IDG News Service - Draft legislation that would strengthen some copyright-like protections on the contents of commercial databases met with skepticism from members of two U.S. House subcommittees Tuesday, despite proponents' claims that creators of databases need more protection against competitors pilfering the information after all the hard work has been done.
The Database and Collections of Information Misappropriations Act, yet to be introduced in the House, would allow owners of commercial databases to sue anyone who sells portions of their databases if those databases contain time-sensitive material and the owner incurred a "substantial" cost when generating or maintaining the material. But opponents of the draft bill, including the U.S. Chamber of Commerce, the American Civil Liberties Union and the Association of American Universities, questioned the need for a new law, with some saying existing copyright and other laws already protect most databases.
"We have the benefit of contract, intellectual property, copyright, state misappropriation, trespass and federal computer antihijacking statutes and numerous other protections that are on the books," testified Thomas Donohue, president and CEO of the U.S. Chamber of Commerce, during a congressional hearing. "This is a solution in search of a problem, and we ought to be very careful about that."
But others argued that current U.S. law, particularly copyright law, is weak in protecting the sometimes noncreative work that goes into gathering and maintaining a database. A new law is needed to protect the "immeasurable" value that exists in databases owned by U.S. companies against "free riders" that would take that information, said Keith Kupferschmid, vice president of intellectual property policy and enforcement at the Software and Information Industry Association.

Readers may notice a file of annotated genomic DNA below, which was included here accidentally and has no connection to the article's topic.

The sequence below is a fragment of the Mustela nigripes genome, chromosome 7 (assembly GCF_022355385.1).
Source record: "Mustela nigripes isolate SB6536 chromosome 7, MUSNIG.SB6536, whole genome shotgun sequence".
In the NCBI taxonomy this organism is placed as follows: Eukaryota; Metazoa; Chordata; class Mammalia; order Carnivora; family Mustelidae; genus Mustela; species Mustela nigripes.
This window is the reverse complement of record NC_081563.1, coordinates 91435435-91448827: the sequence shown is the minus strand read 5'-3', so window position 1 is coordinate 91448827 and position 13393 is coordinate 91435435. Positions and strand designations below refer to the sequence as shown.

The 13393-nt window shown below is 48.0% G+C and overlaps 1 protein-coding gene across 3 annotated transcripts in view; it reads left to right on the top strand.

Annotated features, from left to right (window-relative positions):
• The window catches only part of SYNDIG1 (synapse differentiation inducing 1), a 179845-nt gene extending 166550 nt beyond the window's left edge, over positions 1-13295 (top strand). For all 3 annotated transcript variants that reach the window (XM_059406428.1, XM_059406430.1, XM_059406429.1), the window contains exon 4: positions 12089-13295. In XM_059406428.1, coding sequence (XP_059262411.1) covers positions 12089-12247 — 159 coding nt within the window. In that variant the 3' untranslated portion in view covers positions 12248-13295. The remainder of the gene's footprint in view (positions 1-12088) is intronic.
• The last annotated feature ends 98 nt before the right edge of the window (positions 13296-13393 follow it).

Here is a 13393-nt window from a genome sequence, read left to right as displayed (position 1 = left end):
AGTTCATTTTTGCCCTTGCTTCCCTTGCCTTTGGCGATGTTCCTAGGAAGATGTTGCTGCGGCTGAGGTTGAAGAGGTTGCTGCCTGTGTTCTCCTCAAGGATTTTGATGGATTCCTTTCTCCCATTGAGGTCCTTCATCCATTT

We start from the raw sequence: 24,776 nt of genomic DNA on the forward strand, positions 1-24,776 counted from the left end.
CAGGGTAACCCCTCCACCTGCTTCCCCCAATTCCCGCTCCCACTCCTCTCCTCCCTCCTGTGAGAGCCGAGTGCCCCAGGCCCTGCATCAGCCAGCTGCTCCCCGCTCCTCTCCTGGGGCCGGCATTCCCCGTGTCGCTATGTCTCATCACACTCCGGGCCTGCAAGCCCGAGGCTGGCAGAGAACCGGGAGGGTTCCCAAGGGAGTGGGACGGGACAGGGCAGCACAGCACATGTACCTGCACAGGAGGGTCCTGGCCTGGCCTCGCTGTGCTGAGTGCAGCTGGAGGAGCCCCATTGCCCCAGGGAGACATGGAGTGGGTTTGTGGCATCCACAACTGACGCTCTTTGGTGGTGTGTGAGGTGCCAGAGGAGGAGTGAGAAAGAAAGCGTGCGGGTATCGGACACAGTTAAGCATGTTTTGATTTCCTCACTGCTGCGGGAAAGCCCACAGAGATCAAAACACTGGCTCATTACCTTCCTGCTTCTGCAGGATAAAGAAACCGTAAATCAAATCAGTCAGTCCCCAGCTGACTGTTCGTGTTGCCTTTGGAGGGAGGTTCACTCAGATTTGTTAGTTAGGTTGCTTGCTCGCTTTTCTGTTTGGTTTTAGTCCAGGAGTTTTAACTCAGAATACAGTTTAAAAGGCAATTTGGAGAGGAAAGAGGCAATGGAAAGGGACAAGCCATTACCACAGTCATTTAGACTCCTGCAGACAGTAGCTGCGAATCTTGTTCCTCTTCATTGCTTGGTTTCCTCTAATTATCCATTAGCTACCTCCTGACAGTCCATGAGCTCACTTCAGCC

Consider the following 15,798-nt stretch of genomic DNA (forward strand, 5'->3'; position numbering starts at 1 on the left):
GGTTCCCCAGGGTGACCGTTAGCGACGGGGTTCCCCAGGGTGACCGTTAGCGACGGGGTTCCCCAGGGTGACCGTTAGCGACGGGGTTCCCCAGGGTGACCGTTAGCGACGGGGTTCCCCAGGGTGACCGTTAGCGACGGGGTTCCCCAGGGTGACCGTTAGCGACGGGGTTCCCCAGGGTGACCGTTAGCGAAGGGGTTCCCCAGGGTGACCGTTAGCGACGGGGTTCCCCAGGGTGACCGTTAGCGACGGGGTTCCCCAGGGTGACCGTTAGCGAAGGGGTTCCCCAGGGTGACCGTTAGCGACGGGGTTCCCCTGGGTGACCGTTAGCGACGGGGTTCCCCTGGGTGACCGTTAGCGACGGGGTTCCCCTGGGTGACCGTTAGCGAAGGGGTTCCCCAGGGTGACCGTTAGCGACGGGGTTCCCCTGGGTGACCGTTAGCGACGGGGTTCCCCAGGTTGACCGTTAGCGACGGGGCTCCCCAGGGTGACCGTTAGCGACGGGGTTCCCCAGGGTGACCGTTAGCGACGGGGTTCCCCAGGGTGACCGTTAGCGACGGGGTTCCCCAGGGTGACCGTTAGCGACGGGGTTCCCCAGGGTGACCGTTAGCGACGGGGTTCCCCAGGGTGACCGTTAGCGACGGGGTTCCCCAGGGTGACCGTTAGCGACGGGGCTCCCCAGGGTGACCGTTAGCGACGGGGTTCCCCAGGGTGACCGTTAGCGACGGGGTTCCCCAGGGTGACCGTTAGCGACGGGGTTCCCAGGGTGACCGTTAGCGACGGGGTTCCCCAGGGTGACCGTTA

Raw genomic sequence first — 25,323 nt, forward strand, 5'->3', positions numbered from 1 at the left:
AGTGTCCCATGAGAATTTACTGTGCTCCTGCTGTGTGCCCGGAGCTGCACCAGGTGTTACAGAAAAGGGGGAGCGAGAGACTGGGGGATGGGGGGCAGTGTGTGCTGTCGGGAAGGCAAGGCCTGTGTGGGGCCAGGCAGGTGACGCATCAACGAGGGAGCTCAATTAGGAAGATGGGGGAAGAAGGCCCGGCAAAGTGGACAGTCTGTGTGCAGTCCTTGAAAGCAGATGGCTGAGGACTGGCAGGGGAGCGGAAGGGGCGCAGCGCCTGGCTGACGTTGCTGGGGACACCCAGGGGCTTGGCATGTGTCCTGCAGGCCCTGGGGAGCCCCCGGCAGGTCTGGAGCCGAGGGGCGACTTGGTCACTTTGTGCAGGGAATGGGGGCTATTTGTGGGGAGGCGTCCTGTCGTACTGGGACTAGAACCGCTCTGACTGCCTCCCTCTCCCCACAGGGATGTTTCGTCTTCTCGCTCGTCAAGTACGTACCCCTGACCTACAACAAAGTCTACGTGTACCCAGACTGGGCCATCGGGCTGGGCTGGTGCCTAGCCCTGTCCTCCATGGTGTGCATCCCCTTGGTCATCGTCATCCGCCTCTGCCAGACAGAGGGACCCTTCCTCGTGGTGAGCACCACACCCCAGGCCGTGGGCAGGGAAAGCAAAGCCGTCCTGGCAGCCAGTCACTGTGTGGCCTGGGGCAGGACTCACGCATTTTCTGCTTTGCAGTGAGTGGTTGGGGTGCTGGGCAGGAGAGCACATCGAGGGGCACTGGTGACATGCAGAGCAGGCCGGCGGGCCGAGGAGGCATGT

Although Donohue questioned whether there was a groundswell of support for new database legislation, Kupferschmid listed at least four recent court cases where the owners of databases lost lawsuits to competitors using their information without permission. In one case, he said, a competitor copied close to three-quarters of a company's school information database and posted the information on the Internet, helping to drive the original database owner out of the database business.
"With the Internet and advances in new technology, databases can be easily stolen and made available to others," said Kupferschmid, testifying for the Coalition Against Database Piracy, a coalition of database producers. "Clearly, there is a definite and significant need for database protection legislation."
The draft legislation could give database creators incentives to keep producing new products, added Rep. Lamar Smith (R-Texas), chairman of the House Judiciary Committee's Subcommittee on Courts, the Internet and Intellectual Property.
"In cyberspace, technological developments represent a threat as well as
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